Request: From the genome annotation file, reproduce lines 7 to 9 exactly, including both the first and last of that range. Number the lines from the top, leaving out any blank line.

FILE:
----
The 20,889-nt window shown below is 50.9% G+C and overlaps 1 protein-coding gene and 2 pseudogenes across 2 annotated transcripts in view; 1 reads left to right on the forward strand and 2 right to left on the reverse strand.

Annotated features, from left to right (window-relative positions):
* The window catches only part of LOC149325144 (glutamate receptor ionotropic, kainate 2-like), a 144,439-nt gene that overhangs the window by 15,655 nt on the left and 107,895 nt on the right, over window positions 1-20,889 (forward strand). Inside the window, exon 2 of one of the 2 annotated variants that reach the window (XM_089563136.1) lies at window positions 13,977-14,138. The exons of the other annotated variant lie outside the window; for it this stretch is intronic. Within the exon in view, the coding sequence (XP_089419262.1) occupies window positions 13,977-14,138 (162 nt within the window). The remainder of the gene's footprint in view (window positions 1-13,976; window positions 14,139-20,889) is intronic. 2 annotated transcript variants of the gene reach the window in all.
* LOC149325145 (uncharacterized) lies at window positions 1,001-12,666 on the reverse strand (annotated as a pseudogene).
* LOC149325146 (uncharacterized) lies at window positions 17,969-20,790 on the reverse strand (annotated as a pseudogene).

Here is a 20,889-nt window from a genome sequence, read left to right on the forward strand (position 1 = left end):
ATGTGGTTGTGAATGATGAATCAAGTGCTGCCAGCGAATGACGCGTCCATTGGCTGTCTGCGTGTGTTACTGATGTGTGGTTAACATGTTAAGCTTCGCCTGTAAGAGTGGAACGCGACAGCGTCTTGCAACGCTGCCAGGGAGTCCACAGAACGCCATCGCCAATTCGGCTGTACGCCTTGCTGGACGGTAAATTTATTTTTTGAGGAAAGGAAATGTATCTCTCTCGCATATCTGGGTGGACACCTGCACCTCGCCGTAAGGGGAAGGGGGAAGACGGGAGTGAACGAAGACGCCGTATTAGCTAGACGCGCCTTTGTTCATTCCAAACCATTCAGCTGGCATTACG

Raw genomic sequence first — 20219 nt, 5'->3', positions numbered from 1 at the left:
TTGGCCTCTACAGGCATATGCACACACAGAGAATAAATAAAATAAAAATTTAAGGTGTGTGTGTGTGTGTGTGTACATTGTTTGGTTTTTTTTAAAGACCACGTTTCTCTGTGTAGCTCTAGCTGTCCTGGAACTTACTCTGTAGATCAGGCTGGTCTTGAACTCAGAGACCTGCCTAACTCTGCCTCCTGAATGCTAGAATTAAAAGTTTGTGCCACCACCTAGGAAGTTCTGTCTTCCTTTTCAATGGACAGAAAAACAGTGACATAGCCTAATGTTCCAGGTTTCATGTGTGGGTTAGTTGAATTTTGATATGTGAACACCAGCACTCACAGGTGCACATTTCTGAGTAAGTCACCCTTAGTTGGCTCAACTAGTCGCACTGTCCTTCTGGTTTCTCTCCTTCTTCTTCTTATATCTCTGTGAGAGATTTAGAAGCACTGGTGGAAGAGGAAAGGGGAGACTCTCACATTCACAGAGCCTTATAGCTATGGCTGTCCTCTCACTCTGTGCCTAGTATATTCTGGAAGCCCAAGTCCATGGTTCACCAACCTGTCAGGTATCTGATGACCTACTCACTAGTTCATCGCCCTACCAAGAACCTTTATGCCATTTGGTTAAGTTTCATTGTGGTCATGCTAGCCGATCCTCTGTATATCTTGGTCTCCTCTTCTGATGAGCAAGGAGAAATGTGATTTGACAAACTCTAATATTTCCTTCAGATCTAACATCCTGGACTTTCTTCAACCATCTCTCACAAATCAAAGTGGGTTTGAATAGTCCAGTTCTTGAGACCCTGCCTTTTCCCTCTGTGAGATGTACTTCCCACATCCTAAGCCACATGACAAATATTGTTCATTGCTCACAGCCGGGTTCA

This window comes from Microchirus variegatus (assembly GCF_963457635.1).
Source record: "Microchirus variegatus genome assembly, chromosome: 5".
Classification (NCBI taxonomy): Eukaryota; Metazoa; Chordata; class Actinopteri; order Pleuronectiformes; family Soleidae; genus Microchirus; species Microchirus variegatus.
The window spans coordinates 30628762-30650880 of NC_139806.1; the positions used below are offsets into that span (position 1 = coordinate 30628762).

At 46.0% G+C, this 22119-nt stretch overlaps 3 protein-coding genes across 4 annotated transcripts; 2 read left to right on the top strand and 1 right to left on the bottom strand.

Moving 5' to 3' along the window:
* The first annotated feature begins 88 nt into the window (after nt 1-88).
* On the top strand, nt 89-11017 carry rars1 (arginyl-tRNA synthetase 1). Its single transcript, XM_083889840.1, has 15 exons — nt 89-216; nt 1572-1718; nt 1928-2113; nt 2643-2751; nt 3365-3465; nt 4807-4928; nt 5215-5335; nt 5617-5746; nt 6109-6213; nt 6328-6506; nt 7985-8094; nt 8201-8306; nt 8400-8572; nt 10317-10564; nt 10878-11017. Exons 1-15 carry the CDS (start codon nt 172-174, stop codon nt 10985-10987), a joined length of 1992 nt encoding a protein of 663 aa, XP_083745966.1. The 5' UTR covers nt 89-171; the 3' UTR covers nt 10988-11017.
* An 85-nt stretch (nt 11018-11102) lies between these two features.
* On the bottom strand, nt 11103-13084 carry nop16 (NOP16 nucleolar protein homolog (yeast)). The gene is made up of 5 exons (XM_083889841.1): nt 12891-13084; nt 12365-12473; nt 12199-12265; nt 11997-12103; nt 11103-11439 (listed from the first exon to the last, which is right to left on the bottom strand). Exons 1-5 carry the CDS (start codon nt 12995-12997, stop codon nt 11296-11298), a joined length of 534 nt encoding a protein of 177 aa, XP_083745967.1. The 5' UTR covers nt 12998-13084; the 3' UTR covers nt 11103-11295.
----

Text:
ATGTGGTTGTGAATGATGAATCAAGTGCTGCCAGCGAATGACGCGTCCATTGGCTGTCTGCGTGTGTTACTGATGTGTGGTTAACATGTTAAGCTTCGCCTGTAAGAGTGGAACGCGACAGCGTCTTGCAACGCTGCCAGGGAGTCCACAGAACGCCATCGCCAATTCGGCTGTACGCCTTGCTGGACGGTAAATTTATTTTTTGAGGAAAGGAAATGTATCTCTCTCGCATATCTGGGTGGACACCTGCACCTCGCCGTAAGGGGAAGGGGGAAGACGGGAGTGAACGAAGACGCCGTATTAGCTAGACGCGCCTTTGTTCATTCCAAACCATTCAGCTGGCATTACG

Raw genomic sequence first — 20219 nt, 5'->3', positions numbered from 1 at the left:
TTGGCCTCTACAGGCATATGCACACACAGAGAATAAATAAAATAAAAATTTAAGGTGTGTGTGTGTGTGTGTGTACATTGTTTGGTTTTTTTTAAAGACCACGTTTCTCTGTGTAGCTCTAGCTGTCCTGGAACTTACTCTGTAGATCAGGCTGGTCTTGAACTCAGAGACCTGCCTAACTCTGCCTCCTGAATGCTAGAATTAAAAGTTTGTGCCACCACCTAGGAAGTTCTGTCTTCCTTTTCAATGGACAGAAAAACAGTGACATAGCCTAATGTTCCAGGTTTCATGTGTGGGTTAGTTGAATTTTGATATGTGAACACCAGCACTCACAGGTGCACATTTCTGAGTAAGTCACCCTTAGTTGGCTCAACTAGTCGCACTGTCCTTCTGGTTTCTCTCCTTCTTCTTCTTATATCTCTGTGAGAGATTTAGAAGCACTGGTGGAAGAGGAAAGGGGAGACTCTCACATTCACAGAGCCTTATAGCTATGGCTGTCCTCTCACTCTGTGCCTAGTATATTCTGGAAGCCCAAGTCCATGGTTCACCAACCTGTCAGGTATCTGATGACCTACTCACTAGTTCATCGCCCTACCAAGAACCTTTATGCCATTTGGTTAAGTTTCATTGTGGTCATGCTAGCCGATCCTCTGTATATCTTGGTCTCCTCTTCTGATGAGCAAGGAGAAATGTGATTTGACAAACTCTAATATTTCCTTCAGATCTAACATCCTGGACTTTCTTCAACCATCTCTCACAAATCAAAGTGGGTTTGAATAGTCCAGTTCTTGAGACCCTGCCTTTTCCCTCTGTGAGATGTACTTCCCACATCCTAAGCCACATGACAAATATTGTTCATTGCTCACAGCCGGGTTCA